Protesting Wits students say institution will remain shut down next week
Wits University students say they will use this weekend to mobilise more support.
JOHANNESBURG - Wits University students say they will ensure that the institution remains on lock down until their demand for free higher education is met.
Yesterday, students marched on Congress of South African Trade Unions (Cosatu) House, calling on the labour federation to support the nationwide fees must fall protests.
Demonstrations erupted earlier this week on several universities across the country shortly after Higher Education Minister Blade Nzimande announced that tuition fee hikes will be left to individual varsities.
He also announced a government subsidy for poor and missing middle students.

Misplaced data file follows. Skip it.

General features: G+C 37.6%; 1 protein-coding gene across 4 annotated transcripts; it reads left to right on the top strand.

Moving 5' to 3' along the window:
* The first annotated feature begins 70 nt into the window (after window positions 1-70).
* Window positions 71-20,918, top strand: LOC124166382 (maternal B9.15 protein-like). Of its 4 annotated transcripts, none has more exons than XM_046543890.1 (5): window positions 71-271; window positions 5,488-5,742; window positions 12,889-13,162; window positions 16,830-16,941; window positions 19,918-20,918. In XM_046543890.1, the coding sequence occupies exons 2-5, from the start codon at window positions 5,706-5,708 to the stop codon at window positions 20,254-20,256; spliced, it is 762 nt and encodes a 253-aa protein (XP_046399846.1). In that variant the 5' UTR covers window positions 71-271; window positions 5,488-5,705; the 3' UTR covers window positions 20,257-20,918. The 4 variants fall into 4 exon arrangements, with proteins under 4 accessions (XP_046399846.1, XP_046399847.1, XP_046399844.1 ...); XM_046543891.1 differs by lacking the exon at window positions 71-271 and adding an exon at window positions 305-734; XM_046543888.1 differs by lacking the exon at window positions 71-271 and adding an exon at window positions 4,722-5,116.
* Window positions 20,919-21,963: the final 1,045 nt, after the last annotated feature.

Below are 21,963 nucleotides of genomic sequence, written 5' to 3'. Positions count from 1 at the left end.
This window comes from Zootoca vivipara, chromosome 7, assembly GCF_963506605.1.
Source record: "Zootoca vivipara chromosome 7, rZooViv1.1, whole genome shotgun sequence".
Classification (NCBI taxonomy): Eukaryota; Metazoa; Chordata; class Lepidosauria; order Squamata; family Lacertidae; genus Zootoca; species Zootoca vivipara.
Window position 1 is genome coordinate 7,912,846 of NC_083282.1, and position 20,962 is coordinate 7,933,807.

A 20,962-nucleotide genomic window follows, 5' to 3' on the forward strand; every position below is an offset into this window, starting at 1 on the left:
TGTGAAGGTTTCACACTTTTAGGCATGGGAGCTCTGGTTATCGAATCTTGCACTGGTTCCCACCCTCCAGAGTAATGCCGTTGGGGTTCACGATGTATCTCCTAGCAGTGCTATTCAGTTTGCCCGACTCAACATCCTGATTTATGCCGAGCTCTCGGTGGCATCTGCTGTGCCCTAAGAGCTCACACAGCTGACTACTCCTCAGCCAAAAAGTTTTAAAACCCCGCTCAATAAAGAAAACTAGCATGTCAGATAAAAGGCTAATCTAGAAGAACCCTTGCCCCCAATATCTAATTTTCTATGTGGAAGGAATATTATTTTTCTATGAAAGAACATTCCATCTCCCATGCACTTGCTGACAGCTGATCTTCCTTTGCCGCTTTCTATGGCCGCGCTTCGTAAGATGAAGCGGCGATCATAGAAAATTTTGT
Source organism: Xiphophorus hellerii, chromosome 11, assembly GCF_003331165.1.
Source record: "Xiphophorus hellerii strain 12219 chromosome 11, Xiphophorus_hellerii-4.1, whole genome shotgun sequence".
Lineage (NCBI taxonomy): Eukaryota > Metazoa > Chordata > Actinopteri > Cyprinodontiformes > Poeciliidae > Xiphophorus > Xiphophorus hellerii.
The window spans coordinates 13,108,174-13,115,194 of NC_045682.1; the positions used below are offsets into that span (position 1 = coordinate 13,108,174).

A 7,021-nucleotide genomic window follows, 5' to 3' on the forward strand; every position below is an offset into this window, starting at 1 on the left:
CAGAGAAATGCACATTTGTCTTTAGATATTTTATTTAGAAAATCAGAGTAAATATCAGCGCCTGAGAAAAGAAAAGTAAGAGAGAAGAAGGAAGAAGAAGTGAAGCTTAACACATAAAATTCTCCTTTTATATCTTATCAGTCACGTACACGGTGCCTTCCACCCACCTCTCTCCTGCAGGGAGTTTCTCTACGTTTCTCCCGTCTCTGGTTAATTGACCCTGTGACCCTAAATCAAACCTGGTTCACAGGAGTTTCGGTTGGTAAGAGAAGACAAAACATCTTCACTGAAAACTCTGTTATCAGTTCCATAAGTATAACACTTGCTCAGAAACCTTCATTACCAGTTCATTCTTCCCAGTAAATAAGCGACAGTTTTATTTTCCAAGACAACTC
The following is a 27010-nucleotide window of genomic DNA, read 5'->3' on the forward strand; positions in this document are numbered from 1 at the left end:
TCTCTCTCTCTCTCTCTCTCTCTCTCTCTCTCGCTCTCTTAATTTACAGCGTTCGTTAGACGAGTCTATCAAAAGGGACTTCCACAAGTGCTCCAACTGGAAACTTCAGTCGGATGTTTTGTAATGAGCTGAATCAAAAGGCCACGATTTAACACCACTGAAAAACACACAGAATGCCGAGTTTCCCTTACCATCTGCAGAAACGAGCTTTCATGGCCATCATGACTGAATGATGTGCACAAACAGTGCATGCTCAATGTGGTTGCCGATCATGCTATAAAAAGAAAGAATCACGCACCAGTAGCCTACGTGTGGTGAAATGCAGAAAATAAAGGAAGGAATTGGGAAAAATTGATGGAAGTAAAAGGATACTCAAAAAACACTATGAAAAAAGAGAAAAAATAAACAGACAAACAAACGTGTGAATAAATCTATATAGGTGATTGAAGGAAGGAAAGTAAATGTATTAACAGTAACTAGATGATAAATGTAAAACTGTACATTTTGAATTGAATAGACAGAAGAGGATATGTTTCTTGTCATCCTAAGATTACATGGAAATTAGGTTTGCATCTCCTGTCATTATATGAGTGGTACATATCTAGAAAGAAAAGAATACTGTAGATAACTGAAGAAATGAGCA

Wits University students say they will use this weekend to mobilise more support adding that their protest for free higher education continues next week.
One of the student leaders, Busisiwe Seabe, says the institution will remain on shut-down.
"We'll be further closing down the university for another week, starting from Monday next on."
Seabe says they will use this weekend to strategise for their next plan of action.
"We're saying to the public that we're also calling on their support."
The university's management says it may consider the closure of its residences if the situation doesn't improve.
VAVI PLEDGES SUPPORT
Zwelinzima Vavi has called on all trade unions in the country to embark on a general strike in support of students fighting for free higher education.
Vavi visited Wits University yesterday, where he addressed protestors.
He has called on South Africa's working class to throw their weight behind the students as they continue to demand free tertiary education.
"We support the demands of the students for free quality education, now."
He says it's a myth that the country cannot afford free education adding that government is wasting money on unnecessary projects.
"That's where the money is supposed to be coming from, stop wasting money on commissions. We don't need a commission."